The assassins sought refuge in the crypt of the Baroque Church of Sts Cyril and Methodius, where either they were killed by the Nazis or committed suicide to avoid capture. That’s why this monument is located in the crypt of that very church to this day.
2) dancing house
It seems strange to move on to something so lighthearted after spending an hour or so deep in one of the darkest periods of history. But I suppose it’s part of being a tourist. And the Dancing House is truly one of the most remarkable buildings in Prague, which is a lot more impressive than being one of the most impressive buildings in Secaucus.
If you know anything about architecture, you might look at this building and assume it was designed by Frank Gehry. And…you’d be right! But he was working with a Czech architect named Vlado Milunic, so that makes this building local and authentic.
The Dancing House is made of two towers. The rock tower is supposed to be Fred Astaire, and the glass tower is supposed to be Ginger Rogers. That is adorable! We should have more buildings designed like classic Hollywood stars. I bet the Marilyn Monroe-shaped building would get a lot of attention.
3) petrin hill
Petrin Hill is a wonderful place to take a break from the tourists during your 24 hours in Prague. You can get lovely views of the entire city of Prague from here. Keep in mind that Petrin Hill is quite high, so you’ll need a plan if you want to get to the top.
You can easily take the funicular to the top of Petrin Hill. It costs the same as the other kinds of Prague public transportation, so it’s very affordable. However, the lines can get really long on a beautiful summer day, so you may prefer to walk up the hill. You won’t have time to walk all the way to the top, but you’ll still get some nice views.
Be warned that there are some surprising statues around Petrin Hill. I was really worried these were zombies, but then I saw the bouquet of flowers, and I didn’t think anyone would leave flowers for zombies. It’s actually a memorial for victims of communism.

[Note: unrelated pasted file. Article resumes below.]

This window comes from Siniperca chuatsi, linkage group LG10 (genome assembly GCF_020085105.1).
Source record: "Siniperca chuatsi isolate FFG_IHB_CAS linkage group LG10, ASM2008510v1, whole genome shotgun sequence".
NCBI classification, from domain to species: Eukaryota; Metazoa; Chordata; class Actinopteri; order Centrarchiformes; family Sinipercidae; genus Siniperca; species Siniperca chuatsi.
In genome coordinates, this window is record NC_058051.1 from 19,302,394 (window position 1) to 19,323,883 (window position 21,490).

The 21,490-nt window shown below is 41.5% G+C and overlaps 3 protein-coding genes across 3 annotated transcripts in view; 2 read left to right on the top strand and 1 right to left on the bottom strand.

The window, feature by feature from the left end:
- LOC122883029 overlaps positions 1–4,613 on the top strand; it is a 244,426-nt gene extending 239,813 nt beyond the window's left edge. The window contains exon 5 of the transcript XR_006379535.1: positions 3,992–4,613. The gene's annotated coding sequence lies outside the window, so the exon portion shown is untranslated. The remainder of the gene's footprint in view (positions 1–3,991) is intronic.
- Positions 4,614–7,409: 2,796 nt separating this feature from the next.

I have no clue why these snakes are here or why they are smiling at me like they are planning to eat me. Now that I’ve seen their faces, I may never sleep again. Thanks, Prague!
4) church of our lady victorious
There are many lovely churches in Prague, so you might be wondering what is special about this one. After all, it’s Baroque, so it’s not even that old, relatively-speaking. But this church is special because it is home to the adorable and very well-dressed Infant Jesus of Prague. Many believe this statue has the power to answer prayers and cause miracles.
The Infant Jesus of Prague was originally created in the 16th century as a wedding gift from the Princess of Spain to her Austrian cousin. (European royal families are all related.) He was actually thrown in the trash at once point, but eventually he made his way to Prague. That’s kind of a miracle all by itself.
The Infant Jesus can be hard to see because he’s very small (only 19 inches) and made of wood coated with wax. People come from all over the world to show devotion to him or to make him clothes. So the Infant Jesus has an amazing wardrobe linked to the liturgical calendar. Every time you visit, he’ll probably be wearing a different outfit during your 24 hours in Prague.
5) manifesto market
There’s really nothing about politics at the next stop, despite the name. We don’t have much time before the afternoon starts, so we’re going to get our lunch at the Manifesto Market. This was supposed to be a pop-up market but it was so popular that it ended up being permanent. There are over 20 different food and drink stalls, as well as really clean public toilets, which are always welcome.
I decided to get lunch at Napoke because it was a scorching day, and also because I’m American and I thought it would be funny to go all the way to Prague to eat poke. All the ingredients were fresh, and the sauce was spicy and flavorful.
I ordered the Salmon L. Jackson because I really could have used him earlier when I got attacked by those mean, grinning snakes. But you could also get the Tuna Turner. It’s simply the best.
24 Hours in Prague
Afternoon: Alternative Prague Tour
So we started our 24 hours in Prague by getting a bit off the beaten track on our own. We’re going to get even further off the beaten track, but we’ll do it with a bit of help. We’re going to take the Alternative Prague tour. This tour is special because it takes you completely out of the most famous parts of Prague so you can see a side of the city that most tourists never get to visit.
You can book this wonderful tour yourself by clicking here. I can’t possibly show you everything we saw on this tour, but I can certainly give you…
three fun facts: alternative prague
1) what’s the famous street art in prague?
An excellent question for any alternative tour! Our guide, Sany, said that she thinks Banksy is very commercial. Instead she directed us to this tiny piece of street art by a guy named Invader. He is French, and he always uses space invaders in his art. (There’s actually an Invader piece on my street in New York City.)